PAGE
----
A growing number of COVID-positive cases at Hopkinton High School could put in-person graduation in jeopardy and require mandatory pool testing for students in extracurricular activities, superintendent Carol Cavanaugh told School Committee members Thursday.
Twenty-one positive cases have been reported since Monday, according to material presented at the meeting. But Cavanaugh said that since that information had been prepared, school nurses have reported even more cases.
“The district may need to take bolder action,’’ she said. “Something absolutely has to be done.’’
These growing case numbers could lead to mandated pool testing for students who participate in spring sports or other extracurricular activities, she said.
Students who attend class but do not participate in extracurriculars cannot be mandated by law to do pool testing, Cavanaugh said.
Based on the timeline, these cases did not develop in school but are likely due to activity during the recent April vacation, she said.
“Our students have really let their guard down,’’ she said. They have been observed walking together, driving and socializing without wearing masks, she said.
“That socialization is leading to this enormous spread,’’ she said.
Cavanaugh said she is concerned that if this trend continues, “this is the kind of behavior that is going to preclude kids from being on the field for their graduation.’’
She said that would be a very disappointing occurrence, especially with everything that seniors have been through in the last year.
School Committee members are scheduled to take up the issue at their May 6 meeting.
Committee wants no action on pair of ATM articles
In other issues, the School Committee voted unanimously to ask voters to take no action on two school-related articles at Annual Town Meeting on May 8.
The committee originally had asked voters to move money out of stabilization and out of the Legacy Farms host community agreement to provide funding for potential enrollment increases. Enrollment figures in upcoming year are challenging to determine due to the pandemic, school officials have said.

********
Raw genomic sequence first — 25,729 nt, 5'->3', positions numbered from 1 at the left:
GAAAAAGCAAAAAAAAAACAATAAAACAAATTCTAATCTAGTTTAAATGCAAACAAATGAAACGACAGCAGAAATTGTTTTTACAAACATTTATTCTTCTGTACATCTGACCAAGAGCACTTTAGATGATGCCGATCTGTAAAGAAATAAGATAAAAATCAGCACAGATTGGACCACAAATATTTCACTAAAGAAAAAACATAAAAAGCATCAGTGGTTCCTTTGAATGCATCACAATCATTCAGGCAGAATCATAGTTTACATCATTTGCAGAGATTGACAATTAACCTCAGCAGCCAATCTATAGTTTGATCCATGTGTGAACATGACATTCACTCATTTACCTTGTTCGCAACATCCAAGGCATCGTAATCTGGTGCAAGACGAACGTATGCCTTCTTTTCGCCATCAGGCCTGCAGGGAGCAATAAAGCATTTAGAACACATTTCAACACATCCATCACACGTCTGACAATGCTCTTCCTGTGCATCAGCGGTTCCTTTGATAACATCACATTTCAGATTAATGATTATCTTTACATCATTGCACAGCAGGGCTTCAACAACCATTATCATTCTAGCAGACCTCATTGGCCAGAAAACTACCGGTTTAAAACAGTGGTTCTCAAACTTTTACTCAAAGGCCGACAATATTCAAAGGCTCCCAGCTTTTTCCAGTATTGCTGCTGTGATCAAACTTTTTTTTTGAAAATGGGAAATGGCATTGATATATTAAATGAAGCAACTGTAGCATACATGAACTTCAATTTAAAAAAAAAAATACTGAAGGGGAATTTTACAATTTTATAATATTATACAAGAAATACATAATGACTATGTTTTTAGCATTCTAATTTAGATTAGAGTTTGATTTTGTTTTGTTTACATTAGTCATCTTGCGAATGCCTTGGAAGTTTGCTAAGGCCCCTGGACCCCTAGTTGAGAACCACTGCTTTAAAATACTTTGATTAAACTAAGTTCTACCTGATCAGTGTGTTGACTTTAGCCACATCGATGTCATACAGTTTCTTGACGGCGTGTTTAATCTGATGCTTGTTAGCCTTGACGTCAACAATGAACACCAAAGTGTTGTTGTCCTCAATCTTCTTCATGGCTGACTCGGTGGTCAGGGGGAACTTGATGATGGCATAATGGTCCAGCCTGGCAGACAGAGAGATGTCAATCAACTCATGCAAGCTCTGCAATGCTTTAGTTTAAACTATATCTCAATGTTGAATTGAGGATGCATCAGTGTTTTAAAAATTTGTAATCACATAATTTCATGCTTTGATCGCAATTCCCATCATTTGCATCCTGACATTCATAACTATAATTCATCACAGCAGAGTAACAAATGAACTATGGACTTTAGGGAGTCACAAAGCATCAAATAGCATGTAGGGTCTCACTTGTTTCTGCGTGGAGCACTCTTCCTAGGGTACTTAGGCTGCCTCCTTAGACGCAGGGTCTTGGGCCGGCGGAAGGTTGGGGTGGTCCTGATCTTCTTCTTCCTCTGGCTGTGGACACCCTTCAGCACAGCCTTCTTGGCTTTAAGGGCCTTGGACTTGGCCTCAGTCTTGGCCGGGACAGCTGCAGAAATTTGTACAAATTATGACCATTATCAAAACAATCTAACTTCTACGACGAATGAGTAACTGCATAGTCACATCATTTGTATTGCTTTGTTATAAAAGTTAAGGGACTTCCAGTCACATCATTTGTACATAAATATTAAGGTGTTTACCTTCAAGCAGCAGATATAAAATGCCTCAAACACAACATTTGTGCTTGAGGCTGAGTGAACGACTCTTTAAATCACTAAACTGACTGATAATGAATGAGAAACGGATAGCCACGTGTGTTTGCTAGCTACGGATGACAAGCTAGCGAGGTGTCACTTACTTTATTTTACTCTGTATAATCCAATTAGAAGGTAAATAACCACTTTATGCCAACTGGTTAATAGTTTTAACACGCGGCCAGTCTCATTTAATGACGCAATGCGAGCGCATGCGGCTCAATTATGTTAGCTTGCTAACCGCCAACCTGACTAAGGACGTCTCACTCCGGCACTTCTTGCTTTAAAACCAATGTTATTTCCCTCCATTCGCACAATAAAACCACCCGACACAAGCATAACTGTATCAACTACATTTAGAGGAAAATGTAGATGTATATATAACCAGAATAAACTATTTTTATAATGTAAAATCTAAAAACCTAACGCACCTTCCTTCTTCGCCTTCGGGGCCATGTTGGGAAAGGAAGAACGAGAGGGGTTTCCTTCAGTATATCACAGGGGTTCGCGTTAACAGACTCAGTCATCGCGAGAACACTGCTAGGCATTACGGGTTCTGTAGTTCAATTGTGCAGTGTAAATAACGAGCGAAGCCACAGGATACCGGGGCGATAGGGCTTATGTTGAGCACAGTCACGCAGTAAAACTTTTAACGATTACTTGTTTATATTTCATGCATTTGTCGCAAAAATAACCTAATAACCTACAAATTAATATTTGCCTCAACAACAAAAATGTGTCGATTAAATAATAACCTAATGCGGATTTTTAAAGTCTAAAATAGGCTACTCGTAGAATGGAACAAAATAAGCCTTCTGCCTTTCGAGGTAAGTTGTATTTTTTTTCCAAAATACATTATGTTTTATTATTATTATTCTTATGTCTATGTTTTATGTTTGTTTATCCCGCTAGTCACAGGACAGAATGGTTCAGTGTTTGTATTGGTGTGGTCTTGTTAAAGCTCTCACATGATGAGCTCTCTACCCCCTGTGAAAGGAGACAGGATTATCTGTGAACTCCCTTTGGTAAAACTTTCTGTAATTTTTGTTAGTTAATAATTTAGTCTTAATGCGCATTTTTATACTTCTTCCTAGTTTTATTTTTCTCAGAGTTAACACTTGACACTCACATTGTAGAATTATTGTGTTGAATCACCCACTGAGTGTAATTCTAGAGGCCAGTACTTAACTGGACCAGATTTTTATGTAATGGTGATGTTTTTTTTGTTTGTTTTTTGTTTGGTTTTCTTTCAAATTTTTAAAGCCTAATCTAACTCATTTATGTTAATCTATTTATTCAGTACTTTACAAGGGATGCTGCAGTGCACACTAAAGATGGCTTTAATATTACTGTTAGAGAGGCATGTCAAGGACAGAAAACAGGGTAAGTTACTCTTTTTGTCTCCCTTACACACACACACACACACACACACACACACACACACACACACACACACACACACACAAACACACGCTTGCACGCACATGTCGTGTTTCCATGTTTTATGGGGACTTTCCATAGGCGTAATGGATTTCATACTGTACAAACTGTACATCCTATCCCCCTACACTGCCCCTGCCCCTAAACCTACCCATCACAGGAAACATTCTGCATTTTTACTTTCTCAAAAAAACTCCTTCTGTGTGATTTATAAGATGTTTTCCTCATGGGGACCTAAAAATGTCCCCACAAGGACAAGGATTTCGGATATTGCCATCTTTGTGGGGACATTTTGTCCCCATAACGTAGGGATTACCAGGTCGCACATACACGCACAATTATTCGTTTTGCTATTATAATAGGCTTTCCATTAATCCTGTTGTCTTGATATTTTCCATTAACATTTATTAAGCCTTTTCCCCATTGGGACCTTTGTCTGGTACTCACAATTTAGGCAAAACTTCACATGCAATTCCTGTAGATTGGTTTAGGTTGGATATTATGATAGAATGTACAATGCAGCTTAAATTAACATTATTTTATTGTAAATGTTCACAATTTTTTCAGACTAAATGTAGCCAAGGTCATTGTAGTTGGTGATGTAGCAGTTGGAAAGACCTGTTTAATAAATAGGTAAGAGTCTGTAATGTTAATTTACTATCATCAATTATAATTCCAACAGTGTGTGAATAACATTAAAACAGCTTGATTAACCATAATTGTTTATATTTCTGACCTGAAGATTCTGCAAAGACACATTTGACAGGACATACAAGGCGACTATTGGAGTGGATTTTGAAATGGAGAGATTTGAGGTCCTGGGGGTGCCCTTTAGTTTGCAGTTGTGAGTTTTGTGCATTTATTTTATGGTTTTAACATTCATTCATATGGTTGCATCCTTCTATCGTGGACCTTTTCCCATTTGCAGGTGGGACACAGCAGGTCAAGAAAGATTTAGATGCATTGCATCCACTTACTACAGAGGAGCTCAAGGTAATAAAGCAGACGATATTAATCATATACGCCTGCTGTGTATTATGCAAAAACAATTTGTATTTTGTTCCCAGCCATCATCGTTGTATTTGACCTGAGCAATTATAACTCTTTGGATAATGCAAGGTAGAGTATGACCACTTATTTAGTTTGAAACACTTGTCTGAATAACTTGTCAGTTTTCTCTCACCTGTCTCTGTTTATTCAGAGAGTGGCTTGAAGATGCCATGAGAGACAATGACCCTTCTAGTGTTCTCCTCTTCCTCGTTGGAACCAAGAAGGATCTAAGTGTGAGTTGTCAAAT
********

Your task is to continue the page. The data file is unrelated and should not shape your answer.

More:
The money no longer will be needed because the latest round of Elementary and Secondary School Emergency Relief funding should cover any unexpected needs, school finance director Susan Rothermich said.
Voters still will be asked to approve spending $1 million toward a feasibility study for a possible new Elmwood School. The district has been applying to the state for consideration of a new school to replace the current overcrowded building and was approved for consideration this year.
The money would come from the Legacy Farms host community agreement and would not directly impact taxpayers, Cavanaugh said. The project cannot move forward without voters approving a funding source, she said.
In other issues, the Select Board agreed to form a school building committee to study the potential Elmwood School project. The board briefly attended the Thursday meeting and voted to move the committee formation forward.
Quarantine guidance changes
In other issues, Cavanaugh reported that the state Department of Elementary and Secondary Education has changed guidance on quarantining after exposure to positive COVID-19 cases.
If an individual tests positive and other students or staff members were within 3-6 feet of that individual for at least 15 minutes while everyone involved was masked, they do not have to quarantine.
They still would be considered close contacts and would be notified. They must get tested, actively monitor for symptoms and follow key health and safety measures, Cavanaugh said.
This applies to close contacts only in classrooms or on the bus. Close contacts in other locations, such as athletics, lunch or out-of-school exposures, still would need to be quarantined, she said.